19.1 is the new 20.0

The prior literature on coffee brewing tends to use mass units for coffee (grams or ounces), and volume for water (liters or fluid ounces, sometimes gallons or cups). Granted, you'll see teaspoons or tablespoons used sometimes, but none of those are really trying to be scientific.

Lavoisier's Law of the Conservation of Mass teaches us that mass is a constant. Volume depends on density. If density is a constant, then you can effectively treat volume as a constant in that particular case. In the case of coffee brewing, the density of water is not a constant. Water density decreases at higher temperatures. I have this particular web page bookmarked for when I need to calculate water density at a particular temperature: http://antoine.frostburg.edu/chem/senese/javascript/water-density.html

So when you say "I'm brewing coffee with one liter of water," if you want to be precise and/or want to use this data to do some coffee brewing math, you need to know what temperature that water is. At room temperature, let's say 20°C (68°F), one liter is 998.2 grams per milliliter. At 93.3°C (200°F), it's 963.1 grams. The density decreased, and a given mass of water will expand in volume as it's heated. This is true, and undisputed.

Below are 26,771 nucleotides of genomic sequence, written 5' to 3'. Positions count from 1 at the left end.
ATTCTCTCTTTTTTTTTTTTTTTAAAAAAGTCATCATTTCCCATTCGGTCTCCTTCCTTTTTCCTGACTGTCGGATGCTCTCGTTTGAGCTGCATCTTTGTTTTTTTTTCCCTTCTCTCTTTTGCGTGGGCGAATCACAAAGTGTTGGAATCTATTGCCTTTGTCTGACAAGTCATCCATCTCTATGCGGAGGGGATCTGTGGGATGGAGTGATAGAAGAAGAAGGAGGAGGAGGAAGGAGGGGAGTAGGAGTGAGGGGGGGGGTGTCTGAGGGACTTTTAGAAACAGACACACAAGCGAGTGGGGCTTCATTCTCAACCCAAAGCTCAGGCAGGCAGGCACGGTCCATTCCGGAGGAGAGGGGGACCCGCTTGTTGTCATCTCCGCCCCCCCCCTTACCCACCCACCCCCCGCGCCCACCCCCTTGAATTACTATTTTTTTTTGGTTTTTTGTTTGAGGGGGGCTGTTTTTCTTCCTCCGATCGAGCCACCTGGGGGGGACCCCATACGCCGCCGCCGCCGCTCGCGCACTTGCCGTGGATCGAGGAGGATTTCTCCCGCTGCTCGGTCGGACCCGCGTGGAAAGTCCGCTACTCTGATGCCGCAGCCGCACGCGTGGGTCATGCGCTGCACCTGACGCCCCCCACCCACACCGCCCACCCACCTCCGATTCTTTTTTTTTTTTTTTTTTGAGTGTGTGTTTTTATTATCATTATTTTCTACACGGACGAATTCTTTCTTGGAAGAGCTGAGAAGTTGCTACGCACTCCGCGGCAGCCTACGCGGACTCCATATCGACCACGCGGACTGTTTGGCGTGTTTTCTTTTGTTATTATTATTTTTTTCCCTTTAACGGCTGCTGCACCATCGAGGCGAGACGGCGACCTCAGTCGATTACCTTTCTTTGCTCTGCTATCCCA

This is a fact that Vince Fedele has pointed out to the world by integrating it into the ExtractMojo (and MojoToGo) software. Both pieces of software, therefore, uses mass for water instead of volume. If you plug in a volume measurement, it will use its own temperature-density calculator to convert it to mass, before it does its calculations. This a great thing!

So what's the problem? The problem is, with new units, you have to adjust the chart.

Everyone is still using charts that all read 18-22% as the Gold Cup extraction yield zone. But the 18-22% zone was developed with calculations using volume, not mass, of water. Therefore if you change the units to mass of water, since there's a density-based Δ (delta, or empirical change), you have to adjust the results of any calculations accordingly.

If using volume as your water number, the extraction yield zone of desirable taste characteristics "by the book" was 18.0-22.0%. Using mass and 93.3°C (200°F), the new corresponding zone is 17.2 to 21.1%. The "sweet spot," if you're trying to nail the middle point of that zone, is 19.1% extraction.

Therefore, 19.1 is the new 20.0!﻿
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